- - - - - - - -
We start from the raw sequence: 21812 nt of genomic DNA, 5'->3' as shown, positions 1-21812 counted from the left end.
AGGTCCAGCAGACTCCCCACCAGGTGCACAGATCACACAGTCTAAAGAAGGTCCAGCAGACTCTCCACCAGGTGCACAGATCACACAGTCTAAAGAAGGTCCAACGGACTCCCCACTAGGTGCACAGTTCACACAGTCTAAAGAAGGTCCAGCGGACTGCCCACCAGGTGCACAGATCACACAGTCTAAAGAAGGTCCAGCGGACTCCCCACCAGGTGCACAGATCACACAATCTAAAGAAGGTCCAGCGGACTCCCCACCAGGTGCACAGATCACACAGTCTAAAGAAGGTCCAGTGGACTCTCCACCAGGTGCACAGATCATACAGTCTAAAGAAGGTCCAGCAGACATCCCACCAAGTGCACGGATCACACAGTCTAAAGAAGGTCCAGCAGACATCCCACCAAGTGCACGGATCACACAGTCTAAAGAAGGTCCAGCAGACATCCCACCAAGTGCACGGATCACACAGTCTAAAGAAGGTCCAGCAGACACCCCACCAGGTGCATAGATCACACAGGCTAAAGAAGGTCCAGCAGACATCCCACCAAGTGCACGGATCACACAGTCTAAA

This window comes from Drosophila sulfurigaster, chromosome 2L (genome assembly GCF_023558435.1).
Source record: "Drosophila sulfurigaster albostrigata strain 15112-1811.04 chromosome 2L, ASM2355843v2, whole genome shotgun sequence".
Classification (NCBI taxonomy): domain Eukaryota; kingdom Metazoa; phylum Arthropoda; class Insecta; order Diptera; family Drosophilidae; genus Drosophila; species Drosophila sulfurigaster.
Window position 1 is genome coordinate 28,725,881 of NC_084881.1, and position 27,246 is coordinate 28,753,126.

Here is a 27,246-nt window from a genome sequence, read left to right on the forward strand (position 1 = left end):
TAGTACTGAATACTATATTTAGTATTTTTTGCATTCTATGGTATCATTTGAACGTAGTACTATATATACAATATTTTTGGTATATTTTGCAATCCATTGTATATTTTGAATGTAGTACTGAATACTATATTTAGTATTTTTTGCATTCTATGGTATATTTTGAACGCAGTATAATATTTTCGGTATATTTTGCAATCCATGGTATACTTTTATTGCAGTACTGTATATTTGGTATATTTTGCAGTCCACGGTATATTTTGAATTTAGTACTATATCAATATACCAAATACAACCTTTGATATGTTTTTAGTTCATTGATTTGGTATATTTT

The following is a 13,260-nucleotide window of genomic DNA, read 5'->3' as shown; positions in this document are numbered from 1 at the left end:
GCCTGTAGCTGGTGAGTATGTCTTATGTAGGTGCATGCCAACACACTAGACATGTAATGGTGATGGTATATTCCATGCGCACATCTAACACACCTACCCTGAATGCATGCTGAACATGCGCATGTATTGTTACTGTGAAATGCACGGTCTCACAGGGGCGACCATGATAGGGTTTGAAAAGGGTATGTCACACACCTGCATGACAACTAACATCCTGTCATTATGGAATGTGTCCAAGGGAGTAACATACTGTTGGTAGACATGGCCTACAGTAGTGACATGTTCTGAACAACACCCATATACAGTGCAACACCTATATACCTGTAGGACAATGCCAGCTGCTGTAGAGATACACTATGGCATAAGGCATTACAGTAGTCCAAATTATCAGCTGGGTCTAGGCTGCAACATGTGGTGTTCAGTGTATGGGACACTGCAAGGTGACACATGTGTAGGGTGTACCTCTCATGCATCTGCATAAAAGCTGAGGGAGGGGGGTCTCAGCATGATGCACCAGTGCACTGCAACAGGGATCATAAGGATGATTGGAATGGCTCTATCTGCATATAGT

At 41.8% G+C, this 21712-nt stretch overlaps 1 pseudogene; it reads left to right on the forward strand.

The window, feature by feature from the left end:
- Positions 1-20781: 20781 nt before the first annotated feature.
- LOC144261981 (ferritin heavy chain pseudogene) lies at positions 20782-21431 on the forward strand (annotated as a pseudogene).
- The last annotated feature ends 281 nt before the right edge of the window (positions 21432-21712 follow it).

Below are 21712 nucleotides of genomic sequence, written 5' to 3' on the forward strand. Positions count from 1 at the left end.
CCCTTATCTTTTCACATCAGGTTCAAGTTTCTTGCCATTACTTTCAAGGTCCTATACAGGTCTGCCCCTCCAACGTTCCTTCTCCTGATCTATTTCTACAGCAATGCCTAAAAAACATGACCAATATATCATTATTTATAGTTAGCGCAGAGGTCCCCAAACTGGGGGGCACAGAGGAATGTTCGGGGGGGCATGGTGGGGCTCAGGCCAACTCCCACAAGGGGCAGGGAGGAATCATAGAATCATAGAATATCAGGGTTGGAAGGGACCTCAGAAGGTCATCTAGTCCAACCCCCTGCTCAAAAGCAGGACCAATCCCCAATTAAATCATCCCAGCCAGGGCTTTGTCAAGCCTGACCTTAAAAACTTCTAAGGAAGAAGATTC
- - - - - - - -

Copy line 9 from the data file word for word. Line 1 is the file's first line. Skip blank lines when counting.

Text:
The following is a 13,260-nucleotide window of genomic DNA, read 5'->3' as shown; positions in this document are numbered from 1 at the left end: